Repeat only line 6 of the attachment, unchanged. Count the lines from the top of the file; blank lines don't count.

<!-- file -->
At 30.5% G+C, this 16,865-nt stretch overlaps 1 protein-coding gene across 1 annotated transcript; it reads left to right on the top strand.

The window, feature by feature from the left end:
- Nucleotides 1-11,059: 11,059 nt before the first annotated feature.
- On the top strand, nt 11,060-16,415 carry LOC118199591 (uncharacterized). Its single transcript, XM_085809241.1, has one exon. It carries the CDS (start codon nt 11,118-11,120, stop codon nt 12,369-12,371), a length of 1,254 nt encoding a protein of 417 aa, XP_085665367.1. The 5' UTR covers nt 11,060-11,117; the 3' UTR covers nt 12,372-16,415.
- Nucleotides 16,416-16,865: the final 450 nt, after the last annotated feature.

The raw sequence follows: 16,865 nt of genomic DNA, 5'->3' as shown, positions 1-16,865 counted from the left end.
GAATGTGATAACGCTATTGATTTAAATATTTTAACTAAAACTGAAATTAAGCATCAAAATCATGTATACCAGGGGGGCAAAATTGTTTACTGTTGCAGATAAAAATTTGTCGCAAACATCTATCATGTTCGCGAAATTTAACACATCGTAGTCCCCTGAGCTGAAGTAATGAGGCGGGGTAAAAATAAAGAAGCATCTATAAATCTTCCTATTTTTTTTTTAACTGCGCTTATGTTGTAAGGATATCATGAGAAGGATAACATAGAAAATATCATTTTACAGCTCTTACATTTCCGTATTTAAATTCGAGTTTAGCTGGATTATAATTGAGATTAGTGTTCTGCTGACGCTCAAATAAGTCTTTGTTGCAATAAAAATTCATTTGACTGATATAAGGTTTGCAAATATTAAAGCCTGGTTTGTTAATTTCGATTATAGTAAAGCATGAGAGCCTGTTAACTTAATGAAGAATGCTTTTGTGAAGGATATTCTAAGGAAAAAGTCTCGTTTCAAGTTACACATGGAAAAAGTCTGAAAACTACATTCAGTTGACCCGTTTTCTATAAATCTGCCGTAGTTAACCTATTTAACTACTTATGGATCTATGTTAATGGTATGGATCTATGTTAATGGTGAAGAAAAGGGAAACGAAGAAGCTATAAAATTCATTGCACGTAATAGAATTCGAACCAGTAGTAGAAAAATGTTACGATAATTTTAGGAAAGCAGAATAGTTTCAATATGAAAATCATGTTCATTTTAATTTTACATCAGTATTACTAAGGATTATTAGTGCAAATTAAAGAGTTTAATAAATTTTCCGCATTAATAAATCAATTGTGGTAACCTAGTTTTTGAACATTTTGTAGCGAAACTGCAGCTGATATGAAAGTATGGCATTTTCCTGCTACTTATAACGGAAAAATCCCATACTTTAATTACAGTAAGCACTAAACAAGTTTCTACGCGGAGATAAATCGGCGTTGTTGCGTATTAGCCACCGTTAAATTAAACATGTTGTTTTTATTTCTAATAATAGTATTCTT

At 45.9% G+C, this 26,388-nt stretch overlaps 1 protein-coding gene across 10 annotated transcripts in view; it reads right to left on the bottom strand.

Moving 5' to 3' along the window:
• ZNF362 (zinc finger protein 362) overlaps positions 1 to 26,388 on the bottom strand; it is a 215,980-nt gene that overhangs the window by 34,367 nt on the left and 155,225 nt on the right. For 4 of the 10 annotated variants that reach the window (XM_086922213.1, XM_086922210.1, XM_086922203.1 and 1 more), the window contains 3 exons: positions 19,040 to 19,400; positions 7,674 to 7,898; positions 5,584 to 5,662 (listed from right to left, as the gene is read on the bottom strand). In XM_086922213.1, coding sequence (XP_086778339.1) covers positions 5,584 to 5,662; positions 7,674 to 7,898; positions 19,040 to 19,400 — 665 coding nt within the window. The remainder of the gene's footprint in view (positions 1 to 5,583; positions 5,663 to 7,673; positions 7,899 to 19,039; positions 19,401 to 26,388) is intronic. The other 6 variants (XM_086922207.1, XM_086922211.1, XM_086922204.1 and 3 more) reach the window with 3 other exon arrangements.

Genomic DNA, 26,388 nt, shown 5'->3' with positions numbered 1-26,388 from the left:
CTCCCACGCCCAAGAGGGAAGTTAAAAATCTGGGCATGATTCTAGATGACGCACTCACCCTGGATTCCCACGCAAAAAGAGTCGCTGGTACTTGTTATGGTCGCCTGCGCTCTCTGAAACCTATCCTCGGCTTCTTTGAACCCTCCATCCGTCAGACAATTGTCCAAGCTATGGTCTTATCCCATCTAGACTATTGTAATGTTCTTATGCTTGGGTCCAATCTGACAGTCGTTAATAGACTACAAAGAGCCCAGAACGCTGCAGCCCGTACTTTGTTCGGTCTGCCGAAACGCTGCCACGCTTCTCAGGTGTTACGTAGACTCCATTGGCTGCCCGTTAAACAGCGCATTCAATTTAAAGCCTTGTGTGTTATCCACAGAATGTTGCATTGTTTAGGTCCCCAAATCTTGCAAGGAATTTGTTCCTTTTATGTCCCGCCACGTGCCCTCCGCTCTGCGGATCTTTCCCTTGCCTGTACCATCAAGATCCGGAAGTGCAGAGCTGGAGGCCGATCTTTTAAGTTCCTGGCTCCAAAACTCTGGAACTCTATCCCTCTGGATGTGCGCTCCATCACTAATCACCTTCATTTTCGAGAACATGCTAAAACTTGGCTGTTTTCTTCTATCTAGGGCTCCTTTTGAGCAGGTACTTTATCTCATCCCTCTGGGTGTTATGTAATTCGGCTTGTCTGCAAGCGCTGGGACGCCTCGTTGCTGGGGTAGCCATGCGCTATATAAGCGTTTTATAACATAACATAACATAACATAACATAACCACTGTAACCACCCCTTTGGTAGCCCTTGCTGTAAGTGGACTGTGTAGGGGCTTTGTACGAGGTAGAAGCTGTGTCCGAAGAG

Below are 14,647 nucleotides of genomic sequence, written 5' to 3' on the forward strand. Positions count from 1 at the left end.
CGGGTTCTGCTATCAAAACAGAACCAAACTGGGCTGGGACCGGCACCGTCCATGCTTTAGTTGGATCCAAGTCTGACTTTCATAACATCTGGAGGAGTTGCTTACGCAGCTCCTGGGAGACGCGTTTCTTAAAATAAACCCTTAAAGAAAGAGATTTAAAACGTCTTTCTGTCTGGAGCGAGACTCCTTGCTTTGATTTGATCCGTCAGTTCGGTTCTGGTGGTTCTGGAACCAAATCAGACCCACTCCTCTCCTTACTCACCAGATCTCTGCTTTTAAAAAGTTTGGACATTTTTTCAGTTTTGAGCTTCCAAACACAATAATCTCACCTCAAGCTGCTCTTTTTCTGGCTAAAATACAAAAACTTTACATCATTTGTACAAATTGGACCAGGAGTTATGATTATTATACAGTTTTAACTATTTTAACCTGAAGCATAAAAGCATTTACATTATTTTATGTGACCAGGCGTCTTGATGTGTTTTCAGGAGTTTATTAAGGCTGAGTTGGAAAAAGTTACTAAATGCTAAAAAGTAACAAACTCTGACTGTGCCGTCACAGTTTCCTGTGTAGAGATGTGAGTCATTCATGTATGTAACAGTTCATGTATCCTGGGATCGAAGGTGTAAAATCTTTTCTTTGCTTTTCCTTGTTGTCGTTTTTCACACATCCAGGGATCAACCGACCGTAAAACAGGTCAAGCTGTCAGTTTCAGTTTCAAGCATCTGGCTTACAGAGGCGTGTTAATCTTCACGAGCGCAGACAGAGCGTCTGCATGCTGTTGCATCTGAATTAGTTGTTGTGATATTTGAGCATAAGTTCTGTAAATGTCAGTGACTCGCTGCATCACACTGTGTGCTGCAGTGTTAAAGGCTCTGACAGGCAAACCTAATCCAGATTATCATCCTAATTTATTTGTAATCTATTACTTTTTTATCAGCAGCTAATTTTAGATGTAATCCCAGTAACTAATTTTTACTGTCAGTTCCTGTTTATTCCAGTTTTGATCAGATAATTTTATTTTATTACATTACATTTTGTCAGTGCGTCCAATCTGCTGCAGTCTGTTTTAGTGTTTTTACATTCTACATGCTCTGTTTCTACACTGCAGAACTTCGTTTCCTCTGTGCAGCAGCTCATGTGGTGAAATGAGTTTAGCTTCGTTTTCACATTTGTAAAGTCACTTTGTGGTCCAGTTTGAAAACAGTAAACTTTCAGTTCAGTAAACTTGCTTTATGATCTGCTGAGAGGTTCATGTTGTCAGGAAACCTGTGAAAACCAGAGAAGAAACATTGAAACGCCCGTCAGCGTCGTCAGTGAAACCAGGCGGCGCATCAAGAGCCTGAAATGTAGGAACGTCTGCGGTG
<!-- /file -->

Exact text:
The raw sequence follows: 16,865 nt of genomic DNA, 5'->3' as shown, positions 1-16,865 counted from the left end.